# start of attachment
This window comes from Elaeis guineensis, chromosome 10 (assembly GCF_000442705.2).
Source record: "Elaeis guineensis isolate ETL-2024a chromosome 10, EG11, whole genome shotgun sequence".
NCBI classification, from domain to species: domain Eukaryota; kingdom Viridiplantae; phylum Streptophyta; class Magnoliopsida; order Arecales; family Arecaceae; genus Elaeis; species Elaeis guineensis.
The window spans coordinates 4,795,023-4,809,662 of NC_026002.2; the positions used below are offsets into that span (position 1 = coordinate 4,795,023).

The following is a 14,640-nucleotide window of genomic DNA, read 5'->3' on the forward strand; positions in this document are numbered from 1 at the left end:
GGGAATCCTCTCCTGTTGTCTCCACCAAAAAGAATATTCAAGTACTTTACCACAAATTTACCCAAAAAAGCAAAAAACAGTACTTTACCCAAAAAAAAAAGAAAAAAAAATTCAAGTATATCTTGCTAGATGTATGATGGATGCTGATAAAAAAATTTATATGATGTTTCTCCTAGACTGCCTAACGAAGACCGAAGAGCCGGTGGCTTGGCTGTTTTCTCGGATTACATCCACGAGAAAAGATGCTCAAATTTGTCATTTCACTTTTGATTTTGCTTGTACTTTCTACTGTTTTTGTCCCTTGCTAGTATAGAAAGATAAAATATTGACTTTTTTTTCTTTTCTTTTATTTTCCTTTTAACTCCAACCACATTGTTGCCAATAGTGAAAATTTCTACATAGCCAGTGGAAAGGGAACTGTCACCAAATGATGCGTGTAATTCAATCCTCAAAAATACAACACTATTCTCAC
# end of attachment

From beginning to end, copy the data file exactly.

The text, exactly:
This window comes from Elaeis guineensis, chromosome 10 (assembly GCF_000442705.2).
Source record: "Elaeis guineensis isolate ETL-2024a chromosome 10, EG11, whole genome shotgun sequence".
NCBI classification, from domain to species: domain Eukaryota; kingdom Viridiplantae; phylum Streptophyta; class Magnoliopsida; order Arecales; family Arecaceae; genus Elaeis; species Elaeis guineensis.
The window spans coordinates 4,795,023-4,809,662 of NC_026002.2; the positions used below are offsets into that span (position 1 = coordinate 4,795,023).

The following is a 14,640-nucleotide window of genomic DNA, read 5'->3' on the forward strand; positions in this document are numbered from 1 at the left end:
GGGAATCCTCTCCTGTTGTCTCCACCAAAAAGAATATTCAAGTACTTTACCACAAATTTACCCAAAAAAGCAAAAAACAGTACTTTACCCAAAAAAAAAAGAAAAAAAAATTCAAGTATATCTTGCTAGATGTATGATGGATGCTGATAAAAAAATTTATATGATGTTTCTCCTAGACTGCCTAACGAAGACCGAAGAGCCGGTGGCTTGGCTGTTTTCTCGGATTACATCCACGAGAAAAGATGCTCAAATTTGTCATTTCACTTTTGATTTTGCTTGTACTTTCTACTGTTTTTGTCCCTTGCTAGTATAGAAAGATAAAATATTGACTTTTTTTTCTTTTCTTTTATTTTCCTTTTAACTCCAACCACATTGTTGCCAATAGTGAAAATTTCTACATAGCCAGTGGAAAGGGAACTGTCACCAAATGATGCGTGTAATTCAATCCTCAAAAATACAACACTATTCTCAC